97. Editorial Note

From 9:30 to 10:12 a.m. on September 6, 1983, Secretary of State George Shultz met with President Ronald Reagan in the Oval Office to discuss Shultz’s planned meeting with Minister of Foreign Affairs Andrei Gromyko in Madrid. Other participants in the meeting included Vice President George Bush, Assistant Secretary of State for European Affairs Richard Burt, U.S. Ambassador to the Soviet Union Arthur Hartman, and Special Assistant to the President and Senior Director for European and Soviet Affairs in the NSC Staff Jack Matlock. (Reagan Library, President’s Daily Diary) Reagan wrote in his diary entry for that day: “N.S.C. meeting with Geo. S. to discuss his meeting with Gromyko. Some are opposed but I think George is right—he should see Gromyko & eyeball him on the Korean plane shoot down. There were 61 Americans on that plane. This could be the 1st time Gromyko has been put on the defensive.” (Brinkley, ed., The Reagan Diaries, volume I, January 1981–October 1985, page 260)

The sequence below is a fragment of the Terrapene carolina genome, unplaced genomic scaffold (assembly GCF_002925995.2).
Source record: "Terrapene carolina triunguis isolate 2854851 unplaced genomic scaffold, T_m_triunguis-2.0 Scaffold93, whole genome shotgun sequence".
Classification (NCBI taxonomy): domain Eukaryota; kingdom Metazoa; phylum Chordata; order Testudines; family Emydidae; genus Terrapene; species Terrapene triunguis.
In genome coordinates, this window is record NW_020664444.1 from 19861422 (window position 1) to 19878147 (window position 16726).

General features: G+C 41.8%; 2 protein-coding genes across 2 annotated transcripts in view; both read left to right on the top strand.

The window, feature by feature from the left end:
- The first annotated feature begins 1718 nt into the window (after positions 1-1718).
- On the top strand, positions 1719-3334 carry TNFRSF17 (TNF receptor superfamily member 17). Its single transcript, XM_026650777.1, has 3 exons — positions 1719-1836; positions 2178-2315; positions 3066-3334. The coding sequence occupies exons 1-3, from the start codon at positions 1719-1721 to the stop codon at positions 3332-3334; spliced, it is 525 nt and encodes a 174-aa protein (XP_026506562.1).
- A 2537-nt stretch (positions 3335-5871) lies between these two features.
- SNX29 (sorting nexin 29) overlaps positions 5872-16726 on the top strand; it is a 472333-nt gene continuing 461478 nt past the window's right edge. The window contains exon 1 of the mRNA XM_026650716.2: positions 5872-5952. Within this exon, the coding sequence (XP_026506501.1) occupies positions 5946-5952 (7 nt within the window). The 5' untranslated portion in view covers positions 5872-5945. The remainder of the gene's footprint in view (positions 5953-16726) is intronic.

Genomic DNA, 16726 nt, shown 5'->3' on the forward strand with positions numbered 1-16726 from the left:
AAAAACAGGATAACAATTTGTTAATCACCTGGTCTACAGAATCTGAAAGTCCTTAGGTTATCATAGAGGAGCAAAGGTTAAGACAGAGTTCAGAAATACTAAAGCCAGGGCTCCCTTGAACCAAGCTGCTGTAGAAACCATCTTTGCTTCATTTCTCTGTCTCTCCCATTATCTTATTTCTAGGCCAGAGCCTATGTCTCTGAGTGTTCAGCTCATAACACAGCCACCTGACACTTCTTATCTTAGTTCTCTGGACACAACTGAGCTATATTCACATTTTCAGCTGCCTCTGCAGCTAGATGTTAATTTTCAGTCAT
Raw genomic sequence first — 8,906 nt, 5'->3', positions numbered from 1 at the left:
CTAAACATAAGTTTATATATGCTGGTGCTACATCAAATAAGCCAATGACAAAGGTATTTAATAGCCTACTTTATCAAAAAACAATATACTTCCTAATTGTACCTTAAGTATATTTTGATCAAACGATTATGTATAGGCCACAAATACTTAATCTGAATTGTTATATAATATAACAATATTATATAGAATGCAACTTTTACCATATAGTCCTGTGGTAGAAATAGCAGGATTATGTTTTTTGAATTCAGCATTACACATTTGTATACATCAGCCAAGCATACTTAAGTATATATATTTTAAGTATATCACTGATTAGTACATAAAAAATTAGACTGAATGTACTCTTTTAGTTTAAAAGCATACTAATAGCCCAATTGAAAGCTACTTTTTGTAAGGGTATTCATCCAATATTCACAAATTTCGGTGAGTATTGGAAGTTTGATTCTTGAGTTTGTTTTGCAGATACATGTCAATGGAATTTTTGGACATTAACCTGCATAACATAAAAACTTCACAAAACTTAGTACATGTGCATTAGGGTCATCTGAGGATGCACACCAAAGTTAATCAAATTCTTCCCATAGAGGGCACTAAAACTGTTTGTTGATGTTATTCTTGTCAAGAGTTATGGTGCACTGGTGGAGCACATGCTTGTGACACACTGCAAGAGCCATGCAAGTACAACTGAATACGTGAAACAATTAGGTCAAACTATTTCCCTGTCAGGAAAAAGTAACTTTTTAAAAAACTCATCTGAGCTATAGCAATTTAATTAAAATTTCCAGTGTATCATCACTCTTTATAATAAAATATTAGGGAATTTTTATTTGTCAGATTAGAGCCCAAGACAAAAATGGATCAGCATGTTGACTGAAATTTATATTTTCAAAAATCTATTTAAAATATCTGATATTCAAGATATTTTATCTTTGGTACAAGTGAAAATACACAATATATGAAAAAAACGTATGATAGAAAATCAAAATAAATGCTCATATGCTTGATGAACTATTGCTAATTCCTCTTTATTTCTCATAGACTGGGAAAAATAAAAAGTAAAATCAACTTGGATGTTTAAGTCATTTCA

In his memoir, Shultz recalled: “the president authorized me to meet with Gromyko in Madrid. He agreed that we should keep the focus on human rights and KAL 007. ‘We will continue with the arms control talks, but we can’t do anything more than that,’ he said. We discussed whether KAL 007 was shot down with full knowledge by the top Soviet political leadership. We didn’t know for sure about that, but certainly the top political leadership orchestrated the Soviet response. ‘Their reaction to the event demonstrates the mentality that allowed it to happen in the first place,’ I said. ‘They still continue to blunder.’” (Shultz, Turmoil and Triumph, page 367)